Team explores effect of space weather on communications

The first experiment to investigate the effects of plasmasphere disturbances on satellite communications will be launched aboard the UK Space Agency’s maiden CubeSat mission.

A team from Bath University’s Department for Electronic and Electrical Engineering has won one of four places on the 4.5kg UKube-1, which hopes to launch in January 2012.

Bath’s TOPCAT project will be one of the most comprehensive investigations into the effects of space weather on communications and will look at both the ionosphere and the less well-studied plasmasphere, which is at a higher altitude.

In recent years there has been increasing awareness about the effect of so-called space weather, which encompasses a range of solar phenomenon, including X-rays, electromagnetic radiation, radiowave bursts, and proton ejections.

These are generally mitigated well before they reach Earth, but because the activity of the sun waxes and wanes according to an 11-year cycle, bursts of energy can knock out GPS satellites and leave reliant systems vulnerable.

‘As the radiation comes off the sun it hits the Earth’s magnetosphere, which is the wider part of the plasmasphere, and it gets dragged in towards the ionosphere — that’s where it has the biggest effects. But actually knowing how the mechanism works, and how [radiation] moves from the plasmasphere to the ionosphere will be really helpful,’ said Bath researcher Dr Julian Rose.

The team’s device will be based on a specially modified dual-frequency GPS receiver, which will communicate with other satellites to build up an image of the plasmasphere and ionosphere based on the speed of transmissions.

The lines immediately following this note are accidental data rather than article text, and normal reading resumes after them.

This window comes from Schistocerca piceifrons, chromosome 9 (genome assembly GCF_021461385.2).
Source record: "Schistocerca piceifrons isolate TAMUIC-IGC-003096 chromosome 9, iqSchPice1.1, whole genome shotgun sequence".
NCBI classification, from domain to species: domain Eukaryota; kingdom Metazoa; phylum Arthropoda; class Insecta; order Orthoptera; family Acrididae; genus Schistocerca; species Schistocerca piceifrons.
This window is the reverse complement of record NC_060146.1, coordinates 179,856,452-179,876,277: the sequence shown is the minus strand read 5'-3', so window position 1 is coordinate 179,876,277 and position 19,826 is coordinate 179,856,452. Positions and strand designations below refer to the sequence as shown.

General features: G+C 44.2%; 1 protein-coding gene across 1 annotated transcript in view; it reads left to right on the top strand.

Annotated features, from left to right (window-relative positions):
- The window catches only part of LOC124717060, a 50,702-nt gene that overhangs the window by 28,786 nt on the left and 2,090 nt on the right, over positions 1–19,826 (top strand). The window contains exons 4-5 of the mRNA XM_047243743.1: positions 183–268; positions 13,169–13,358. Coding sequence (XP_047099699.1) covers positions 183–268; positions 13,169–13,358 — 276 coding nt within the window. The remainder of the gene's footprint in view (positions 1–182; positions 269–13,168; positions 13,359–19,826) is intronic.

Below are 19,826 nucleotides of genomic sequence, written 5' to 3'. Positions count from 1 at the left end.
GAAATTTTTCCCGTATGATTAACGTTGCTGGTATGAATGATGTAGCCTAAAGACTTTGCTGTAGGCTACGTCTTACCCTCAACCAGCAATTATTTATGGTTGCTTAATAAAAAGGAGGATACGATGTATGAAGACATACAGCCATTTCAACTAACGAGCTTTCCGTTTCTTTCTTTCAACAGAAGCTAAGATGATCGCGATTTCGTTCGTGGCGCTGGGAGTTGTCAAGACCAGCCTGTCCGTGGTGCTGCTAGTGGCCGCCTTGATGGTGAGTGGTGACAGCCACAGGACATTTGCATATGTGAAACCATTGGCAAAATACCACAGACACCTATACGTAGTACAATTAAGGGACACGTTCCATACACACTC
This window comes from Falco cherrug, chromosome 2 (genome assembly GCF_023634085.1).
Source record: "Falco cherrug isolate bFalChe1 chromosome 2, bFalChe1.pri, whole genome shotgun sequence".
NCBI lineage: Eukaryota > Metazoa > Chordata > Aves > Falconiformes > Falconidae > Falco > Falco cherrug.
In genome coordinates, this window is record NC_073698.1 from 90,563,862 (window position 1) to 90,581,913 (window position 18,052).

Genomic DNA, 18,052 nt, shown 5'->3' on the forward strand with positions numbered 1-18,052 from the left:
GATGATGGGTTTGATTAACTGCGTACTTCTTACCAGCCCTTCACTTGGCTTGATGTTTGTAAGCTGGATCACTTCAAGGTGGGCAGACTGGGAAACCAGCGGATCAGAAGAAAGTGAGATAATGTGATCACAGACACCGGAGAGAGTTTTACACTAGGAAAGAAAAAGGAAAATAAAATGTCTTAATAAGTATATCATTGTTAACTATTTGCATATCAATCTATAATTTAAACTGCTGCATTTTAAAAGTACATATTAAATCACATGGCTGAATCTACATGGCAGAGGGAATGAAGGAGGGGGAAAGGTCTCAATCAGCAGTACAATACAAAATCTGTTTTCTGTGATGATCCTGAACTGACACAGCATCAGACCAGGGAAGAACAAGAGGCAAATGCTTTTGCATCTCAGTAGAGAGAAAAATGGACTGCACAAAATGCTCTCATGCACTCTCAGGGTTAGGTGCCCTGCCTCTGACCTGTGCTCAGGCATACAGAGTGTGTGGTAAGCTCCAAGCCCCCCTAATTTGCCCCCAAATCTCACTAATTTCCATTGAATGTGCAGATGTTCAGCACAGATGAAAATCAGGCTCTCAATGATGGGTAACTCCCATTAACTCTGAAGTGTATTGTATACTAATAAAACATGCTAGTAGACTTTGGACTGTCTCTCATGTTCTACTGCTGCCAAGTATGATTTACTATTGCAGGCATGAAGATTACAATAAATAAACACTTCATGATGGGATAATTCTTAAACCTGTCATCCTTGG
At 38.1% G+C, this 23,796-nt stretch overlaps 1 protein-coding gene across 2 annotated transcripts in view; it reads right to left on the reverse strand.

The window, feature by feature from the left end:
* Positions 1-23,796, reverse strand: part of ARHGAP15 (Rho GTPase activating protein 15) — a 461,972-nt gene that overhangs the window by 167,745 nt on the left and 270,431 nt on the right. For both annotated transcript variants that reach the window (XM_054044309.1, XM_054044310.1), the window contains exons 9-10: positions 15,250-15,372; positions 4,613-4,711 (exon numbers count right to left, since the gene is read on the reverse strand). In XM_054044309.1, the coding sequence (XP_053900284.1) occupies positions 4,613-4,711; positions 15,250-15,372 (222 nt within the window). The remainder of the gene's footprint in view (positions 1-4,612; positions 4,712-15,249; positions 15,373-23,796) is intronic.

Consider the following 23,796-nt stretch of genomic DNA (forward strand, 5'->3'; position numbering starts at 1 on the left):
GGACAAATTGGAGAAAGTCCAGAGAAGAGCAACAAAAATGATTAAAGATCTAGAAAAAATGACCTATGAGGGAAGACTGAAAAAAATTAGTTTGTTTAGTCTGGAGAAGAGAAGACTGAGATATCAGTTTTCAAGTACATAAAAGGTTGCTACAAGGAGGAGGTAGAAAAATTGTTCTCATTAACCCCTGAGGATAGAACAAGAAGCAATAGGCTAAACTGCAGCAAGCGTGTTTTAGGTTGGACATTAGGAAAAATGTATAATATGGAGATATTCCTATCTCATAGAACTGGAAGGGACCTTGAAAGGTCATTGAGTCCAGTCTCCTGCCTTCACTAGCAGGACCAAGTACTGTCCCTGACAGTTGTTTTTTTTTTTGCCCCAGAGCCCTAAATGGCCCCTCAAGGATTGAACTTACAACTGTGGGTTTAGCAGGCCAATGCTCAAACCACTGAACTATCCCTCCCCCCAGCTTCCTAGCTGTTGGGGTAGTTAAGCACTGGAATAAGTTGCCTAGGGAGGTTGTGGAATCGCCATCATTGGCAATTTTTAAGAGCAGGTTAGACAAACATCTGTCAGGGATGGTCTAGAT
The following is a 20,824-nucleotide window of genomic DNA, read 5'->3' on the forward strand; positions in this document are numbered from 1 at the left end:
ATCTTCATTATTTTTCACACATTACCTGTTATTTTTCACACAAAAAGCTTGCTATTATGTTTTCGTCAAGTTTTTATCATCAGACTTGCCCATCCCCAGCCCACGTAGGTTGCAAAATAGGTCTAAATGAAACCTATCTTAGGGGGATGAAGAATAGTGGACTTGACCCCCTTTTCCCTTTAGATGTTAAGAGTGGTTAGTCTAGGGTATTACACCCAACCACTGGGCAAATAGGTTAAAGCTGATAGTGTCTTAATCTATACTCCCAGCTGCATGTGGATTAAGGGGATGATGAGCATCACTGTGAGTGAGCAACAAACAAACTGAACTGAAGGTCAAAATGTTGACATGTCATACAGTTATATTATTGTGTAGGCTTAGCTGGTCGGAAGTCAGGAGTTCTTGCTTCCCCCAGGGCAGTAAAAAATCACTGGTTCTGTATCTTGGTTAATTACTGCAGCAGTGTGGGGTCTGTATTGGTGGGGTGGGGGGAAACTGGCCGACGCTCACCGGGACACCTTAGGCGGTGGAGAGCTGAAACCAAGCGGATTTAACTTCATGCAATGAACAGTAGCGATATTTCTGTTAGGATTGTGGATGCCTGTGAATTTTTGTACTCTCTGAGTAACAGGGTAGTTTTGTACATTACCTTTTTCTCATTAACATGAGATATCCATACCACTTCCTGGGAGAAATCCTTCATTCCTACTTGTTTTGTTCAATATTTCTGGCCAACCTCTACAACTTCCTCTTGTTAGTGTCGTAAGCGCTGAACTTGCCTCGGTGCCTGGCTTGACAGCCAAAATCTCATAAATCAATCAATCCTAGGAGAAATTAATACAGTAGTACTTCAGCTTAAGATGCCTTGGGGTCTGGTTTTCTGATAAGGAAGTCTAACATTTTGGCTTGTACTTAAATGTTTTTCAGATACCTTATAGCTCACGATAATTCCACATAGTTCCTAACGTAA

‘We gather the data then image the level of electron activity — we’ll show bright red colours where there are a lot of electrons, so if you try to receive GPS around this area then the signal will be affected by so many metres, for example. Then it fades to yellow, green, and then blue, which would be an area where there are no problems,’ said Rose. 

Although the TOPCAT project essentially represents a feasibility study, Rose envisages a fleet of satellites trained on the outer plasmasphere, which could give advanced warning of disturbances.

The other projects on board UKube-1 include a camera that will take images of the Earth using a new generation of imaging sensor; an experiment to demonstrate the feasibility of using cosmic radiation to improve the security of communications satellites; and a payload made up of five experiments that UK students and the public can interact with.

With major constraints in terms of power, space and data storage, the team will use the next six months to streamline its device before it undergoes testing.

TOPCAT is funded by Bath University and the Bath Alumni Fund. It is supported by Rutherford Appleton Laboratory, Mullard Space Science Laboratory and UK company Chronos Technology.